On race, a number of issues had to be resolved and time was needed to ensure that that was done before the CRE became part of that whole. We therefore welcome the fact that late entry is being accorded to the CRE. That commitment has been warmly welcomed by the community as a whole. That does not detract from the fact that we need to get on and ensure that we have the single equality Act that we need to ensure that the Human Rights Act 1998 is very much a part of our everyday life in this country.

I know that my hon. and learned Friend the Member for Redcar (Vera Baird) will be speaking next. There is no better advocate or champion of human rights legislation. She is much more experienced on these matters than I am, and I am sure that she will cover this point. When that legislation first became part of our domestic law, there were concerns about how it would develop. We all welcome it, and it has become part of the everyday life of our country; indeed, it is part of the law. It is right that the commission will recognise human rights issues within its overall ambit. Why have four or five commissions when we could have one commission on equality?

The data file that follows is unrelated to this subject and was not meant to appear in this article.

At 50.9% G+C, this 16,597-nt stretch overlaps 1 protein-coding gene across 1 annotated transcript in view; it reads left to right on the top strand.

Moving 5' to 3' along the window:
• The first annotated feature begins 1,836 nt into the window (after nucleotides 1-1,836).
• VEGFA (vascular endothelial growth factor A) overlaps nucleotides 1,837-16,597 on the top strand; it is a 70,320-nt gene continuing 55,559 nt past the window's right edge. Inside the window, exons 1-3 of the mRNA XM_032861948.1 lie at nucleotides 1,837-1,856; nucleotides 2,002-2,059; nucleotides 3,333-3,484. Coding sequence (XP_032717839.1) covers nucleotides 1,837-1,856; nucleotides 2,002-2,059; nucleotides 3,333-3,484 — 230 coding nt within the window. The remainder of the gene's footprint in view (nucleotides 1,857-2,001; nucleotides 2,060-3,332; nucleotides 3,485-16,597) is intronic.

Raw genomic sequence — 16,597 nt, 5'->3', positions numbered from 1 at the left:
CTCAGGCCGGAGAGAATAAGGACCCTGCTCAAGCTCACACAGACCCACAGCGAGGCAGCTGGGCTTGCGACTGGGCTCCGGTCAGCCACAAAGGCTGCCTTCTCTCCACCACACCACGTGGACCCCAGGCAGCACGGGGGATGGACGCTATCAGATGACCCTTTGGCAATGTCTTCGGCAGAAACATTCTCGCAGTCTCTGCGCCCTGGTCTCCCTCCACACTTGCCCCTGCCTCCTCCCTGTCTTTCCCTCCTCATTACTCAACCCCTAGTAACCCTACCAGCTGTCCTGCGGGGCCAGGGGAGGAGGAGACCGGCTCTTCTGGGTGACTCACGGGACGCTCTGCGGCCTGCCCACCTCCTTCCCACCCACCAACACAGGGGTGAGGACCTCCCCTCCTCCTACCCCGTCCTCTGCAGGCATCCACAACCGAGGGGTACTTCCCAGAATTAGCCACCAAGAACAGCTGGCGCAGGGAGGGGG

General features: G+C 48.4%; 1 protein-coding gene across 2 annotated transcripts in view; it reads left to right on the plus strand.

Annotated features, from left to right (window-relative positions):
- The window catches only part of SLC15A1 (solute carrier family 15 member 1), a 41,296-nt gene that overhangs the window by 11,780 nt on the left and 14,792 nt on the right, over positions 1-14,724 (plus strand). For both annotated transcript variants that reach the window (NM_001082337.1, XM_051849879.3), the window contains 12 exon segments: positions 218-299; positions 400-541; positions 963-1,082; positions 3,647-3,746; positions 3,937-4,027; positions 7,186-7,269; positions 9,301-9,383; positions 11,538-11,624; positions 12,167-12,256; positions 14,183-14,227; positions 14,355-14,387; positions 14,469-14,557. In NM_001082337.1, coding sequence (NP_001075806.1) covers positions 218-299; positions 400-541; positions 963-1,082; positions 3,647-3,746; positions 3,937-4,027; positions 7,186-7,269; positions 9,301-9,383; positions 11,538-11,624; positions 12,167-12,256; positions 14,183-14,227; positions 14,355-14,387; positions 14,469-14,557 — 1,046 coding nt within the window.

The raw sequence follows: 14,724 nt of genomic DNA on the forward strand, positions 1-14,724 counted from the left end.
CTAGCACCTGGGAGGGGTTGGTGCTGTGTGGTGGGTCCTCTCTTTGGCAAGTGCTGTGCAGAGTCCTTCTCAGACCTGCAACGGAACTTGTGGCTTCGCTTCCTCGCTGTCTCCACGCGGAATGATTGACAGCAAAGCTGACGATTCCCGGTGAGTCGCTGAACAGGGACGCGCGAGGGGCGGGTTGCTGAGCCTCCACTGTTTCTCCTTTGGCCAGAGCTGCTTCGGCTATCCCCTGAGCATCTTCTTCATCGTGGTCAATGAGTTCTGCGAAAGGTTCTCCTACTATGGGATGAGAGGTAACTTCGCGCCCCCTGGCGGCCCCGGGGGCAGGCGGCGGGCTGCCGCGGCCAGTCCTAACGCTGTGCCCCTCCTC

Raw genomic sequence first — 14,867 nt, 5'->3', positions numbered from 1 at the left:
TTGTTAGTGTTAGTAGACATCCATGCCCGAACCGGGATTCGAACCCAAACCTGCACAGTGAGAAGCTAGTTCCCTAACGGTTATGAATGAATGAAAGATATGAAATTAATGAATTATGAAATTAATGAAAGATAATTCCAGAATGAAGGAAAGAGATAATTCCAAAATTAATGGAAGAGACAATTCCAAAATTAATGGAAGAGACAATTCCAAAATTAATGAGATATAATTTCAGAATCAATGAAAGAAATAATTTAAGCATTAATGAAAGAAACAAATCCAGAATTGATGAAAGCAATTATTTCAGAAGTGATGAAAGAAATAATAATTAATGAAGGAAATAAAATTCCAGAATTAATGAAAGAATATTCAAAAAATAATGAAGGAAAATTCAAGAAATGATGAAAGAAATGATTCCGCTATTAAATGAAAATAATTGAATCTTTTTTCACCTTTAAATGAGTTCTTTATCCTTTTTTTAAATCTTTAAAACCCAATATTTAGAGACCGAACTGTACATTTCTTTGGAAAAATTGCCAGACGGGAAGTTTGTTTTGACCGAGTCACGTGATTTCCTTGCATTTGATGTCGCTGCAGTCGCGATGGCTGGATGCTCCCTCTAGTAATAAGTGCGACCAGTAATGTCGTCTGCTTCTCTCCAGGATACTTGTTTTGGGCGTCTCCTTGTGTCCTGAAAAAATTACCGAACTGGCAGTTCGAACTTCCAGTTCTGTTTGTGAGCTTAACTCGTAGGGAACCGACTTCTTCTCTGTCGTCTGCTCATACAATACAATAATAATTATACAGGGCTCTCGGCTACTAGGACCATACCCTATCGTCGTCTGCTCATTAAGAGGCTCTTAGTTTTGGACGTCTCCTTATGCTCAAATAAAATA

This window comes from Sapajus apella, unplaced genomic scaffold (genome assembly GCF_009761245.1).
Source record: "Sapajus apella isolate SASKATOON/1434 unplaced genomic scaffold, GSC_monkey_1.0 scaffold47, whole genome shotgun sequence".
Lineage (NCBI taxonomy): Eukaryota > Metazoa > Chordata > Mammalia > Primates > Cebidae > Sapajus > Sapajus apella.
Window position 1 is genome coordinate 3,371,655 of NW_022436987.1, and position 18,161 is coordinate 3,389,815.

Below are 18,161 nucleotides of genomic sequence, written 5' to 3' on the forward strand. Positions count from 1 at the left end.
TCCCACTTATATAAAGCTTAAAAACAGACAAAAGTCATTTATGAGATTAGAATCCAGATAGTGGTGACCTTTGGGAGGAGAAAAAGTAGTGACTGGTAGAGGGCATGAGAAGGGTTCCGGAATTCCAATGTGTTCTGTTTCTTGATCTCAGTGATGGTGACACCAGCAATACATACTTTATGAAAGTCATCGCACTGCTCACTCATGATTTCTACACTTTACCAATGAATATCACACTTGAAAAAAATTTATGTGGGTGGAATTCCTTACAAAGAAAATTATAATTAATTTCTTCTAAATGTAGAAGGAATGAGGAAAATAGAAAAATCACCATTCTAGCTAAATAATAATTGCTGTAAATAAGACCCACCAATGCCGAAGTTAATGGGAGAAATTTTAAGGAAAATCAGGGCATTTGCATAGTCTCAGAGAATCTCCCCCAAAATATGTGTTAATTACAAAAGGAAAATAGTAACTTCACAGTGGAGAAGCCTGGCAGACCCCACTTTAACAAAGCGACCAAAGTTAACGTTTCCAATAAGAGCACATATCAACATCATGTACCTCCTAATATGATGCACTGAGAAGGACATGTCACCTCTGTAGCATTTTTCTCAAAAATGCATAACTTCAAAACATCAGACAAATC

The other important point in this debate is the way the chairman of the commission and the other commissioners are chosen. I know that there is detail in the Bill and that we will have a chance to scrutinise it when it goes into Committee after the election, but it is important that we ensure that the commission properly reflects the community as a whole and the stakeholders in this new organisation.

The point made by the hon. Member for Beckenham is also important. I am not sure whether she was in favour of or against targets for public bodies. I think that targets are a very good idea. I recently completed a report called "Making Progress", which looks at Government appointments to quangos over the past five years with particular reference to the black and Asian community. The power of appointment is an extremely important weapon, and we need to make sure that we use it to put black and Asian people on to those committees, to put more women on to our quangos and to make sure that every group in society is properly represented.